Growing up on Oakwood Avenue in the Riverview neighborhood in Winnipeg, young Douglas had his own interests, and they were about neither politics nor clanhood. While both politics and genealogy as endeavors tend to be geared towards solitude and quiet time studying manuscripts, Douglas saw manuscripts in a different light. From a very young age the precocious boy displayed an attraction towards dramatics, towards the craft of the stage.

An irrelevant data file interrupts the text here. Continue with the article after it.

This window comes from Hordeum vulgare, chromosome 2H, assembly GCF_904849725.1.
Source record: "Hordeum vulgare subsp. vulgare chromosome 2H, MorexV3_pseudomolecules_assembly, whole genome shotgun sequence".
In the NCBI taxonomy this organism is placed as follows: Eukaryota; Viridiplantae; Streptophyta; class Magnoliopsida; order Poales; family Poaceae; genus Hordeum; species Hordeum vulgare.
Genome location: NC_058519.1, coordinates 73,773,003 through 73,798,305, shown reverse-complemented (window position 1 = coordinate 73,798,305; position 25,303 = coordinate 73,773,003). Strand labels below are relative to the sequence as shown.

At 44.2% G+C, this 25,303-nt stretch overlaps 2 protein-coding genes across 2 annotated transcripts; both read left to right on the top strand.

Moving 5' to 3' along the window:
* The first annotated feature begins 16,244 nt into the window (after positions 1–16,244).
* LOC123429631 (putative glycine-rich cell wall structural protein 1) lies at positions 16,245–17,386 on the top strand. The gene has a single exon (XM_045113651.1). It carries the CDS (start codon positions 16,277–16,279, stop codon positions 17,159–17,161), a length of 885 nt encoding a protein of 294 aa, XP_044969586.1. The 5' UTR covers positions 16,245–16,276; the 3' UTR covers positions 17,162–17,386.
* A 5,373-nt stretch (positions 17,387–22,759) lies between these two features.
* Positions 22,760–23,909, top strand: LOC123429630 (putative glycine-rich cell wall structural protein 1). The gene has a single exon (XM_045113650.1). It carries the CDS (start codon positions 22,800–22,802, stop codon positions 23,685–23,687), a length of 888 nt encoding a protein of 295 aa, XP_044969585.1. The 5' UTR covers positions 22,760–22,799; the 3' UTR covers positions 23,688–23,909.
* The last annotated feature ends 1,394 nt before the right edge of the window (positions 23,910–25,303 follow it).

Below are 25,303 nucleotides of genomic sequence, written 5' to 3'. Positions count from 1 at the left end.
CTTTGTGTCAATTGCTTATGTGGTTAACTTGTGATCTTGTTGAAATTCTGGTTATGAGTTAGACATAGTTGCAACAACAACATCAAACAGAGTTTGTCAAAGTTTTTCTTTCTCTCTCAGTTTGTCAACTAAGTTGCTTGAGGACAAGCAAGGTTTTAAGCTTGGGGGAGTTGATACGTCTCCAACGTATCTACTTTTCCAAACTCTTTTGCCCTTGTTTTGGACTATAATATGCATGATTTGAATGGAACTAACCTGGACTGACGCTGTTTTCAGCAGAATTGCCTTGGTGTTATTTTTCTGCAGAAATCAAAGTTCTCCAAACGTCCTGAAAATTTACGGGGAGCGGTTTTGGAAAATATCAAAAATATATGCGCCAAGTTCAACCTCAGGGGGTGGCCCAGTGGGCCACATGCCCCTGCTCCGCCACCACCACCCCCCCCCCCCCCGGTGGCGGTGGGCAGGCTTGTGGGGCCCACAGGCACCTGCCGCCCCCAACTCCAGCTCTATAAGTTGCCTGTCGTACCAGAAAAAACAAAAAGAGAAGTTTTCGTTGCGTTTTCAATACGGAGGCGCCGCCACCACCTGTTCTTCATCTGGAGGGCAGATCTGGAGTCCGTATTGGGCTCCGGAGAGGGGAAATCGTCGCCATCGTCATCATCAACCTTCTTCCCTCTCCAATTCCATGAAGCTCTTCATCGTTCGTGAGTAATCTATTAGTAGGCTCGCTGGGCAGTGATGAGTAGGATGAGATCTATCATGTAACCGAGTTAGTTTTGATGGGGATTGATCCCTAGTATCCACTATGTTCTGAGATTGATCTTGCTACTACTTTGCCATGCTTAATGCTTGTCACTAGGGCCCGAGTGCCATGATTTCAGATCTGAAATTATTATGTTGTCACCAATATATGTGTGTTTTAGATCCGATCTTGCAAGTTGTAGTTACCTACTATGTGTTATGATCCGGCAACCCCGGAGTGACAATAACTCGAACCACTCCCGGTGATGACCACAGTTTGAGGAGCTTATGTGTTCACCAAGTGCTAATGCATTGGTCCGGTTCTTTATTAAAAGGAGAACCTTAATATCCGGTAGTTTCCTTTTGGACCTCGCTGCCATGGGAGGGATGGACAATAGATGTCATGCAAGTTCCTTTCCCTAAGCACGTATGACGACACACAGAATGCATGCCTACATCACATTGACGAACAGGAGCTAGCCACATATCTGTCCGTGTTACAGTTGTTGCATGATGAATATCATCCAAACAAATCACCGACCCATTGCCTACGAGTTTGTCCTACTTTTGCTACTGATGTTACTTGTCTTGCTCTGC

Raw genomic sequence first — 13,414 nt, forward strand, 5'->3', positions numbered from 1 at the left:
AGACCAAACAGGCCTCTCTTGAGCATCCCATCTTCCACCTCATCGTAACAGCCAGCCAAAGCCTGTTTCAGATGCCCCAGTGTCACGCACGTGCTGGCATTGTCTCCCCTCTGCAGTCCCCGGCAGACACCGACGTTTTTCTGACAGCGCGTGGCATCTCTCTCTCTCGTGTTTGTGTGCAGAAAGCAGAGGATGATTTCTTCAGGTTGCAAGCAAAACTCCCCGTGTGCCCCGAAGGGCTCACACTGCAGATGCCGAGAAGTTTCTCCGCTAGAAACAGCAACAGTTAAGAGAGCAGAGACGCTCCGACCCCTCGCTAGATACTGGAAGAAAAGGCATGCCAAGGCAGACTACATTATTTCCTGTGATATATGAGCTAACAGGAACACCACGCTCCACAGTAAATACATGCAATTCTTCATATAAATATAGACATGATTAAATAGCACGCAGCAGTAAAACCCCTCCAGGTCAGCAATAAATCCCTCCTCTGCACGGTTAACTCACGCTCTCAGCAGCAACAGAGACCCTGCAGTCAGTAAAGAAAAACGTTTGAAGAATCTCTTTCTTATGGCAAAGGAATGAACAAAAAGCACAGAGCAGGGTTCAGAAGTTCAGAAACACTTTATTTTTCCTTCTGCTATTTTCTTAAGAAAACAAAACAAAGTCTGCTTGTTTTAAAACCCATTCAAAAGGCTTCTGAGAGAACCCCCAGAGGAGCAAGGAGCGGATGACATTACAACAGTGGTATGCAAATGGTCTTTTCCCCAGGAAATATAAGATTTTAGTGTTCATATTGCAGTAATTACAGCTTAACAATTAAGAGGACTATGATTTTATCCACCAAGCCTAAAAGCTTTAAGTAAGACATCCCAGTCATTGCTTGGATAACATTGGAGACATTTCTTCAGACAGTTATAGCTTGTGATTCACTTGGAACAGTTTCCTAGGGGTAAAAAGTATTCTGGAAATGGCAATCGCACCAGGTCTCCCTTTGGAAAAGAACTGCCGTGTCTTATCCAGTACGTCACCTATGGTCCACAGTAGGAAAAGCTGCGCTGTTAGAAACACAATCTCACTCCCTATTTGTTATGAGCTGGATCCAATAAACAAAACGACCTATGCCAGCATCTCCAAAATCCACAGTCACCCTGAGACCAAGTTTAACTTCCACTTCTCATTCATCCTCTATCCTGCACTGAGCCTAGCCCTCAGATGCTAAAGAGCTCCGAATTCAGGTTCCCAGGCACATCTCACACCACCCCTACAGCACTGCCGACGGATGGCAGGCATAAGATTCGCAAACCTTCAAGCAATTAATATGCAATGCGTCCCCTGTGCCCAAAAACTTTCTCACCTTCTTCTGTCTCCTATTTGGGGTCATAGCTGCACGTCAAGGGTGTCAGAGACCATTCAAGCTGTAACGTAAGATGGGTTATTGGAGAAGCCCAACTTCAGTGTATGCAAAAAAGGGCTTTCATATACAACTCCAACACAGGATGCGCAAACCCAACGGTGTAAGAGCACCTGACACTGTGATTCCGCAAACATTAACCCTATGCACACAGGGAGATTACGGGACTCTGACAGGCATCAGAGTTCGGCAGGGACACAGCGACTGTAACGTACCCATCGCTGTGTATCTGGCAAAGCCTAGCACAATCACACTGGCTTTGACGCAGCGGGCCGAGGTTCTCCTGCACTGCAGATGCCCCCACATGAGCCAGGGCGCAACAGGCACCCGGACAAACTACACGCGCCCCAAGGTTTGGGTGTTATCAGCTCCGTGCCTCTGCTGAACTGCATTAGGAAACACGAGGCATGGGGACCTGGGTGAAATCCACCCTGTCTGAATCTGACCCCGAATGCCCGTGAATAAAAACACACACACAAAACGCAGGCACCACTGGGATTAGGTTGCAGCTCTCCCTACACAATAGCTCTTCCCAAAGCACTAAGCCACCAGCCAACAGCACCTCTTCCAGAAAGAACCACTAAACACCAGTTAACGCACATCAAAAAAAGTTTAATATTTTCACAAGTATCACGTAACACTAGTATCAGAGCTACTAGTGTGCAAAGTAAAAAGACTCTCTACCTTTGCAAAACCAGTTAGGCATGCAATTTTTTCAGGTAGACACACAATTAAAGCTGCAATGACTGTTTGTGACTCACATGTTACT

His parents recognized his talents early on, and at their behest he began studying at the Jean Campbell School of Speech Correction and Dramatic Art on Garwood Avenue in Fort Rouge. It was a Winnipeg drama and elocution school founded in 1920, and ran by Mary Pearl Craw, who at the time of founding still went by her maiden-name Rice, and her mentor Jean Campbell, who also was director of speech and dramatic art at St. Mary's all-girl catholic academy. Jean Campbell had herself been mentored by Jean Alexander, renowned speaker and writer, whose books were sold all over Canada. In fact Alexander and Campbell had been on tours together crisscrossing the country. So when other boys were playing scrub baseball on corner lots, Doug was trotting off to speech lessons. He learned voice production, breath control, the phrasing of lines and an easy familiarity with a dozen different accents. His first teacher at the elocution school was co-founder Pearl Craw. Pearl was always proud of the fact she was the one who had taught “young Douglas public speaking.”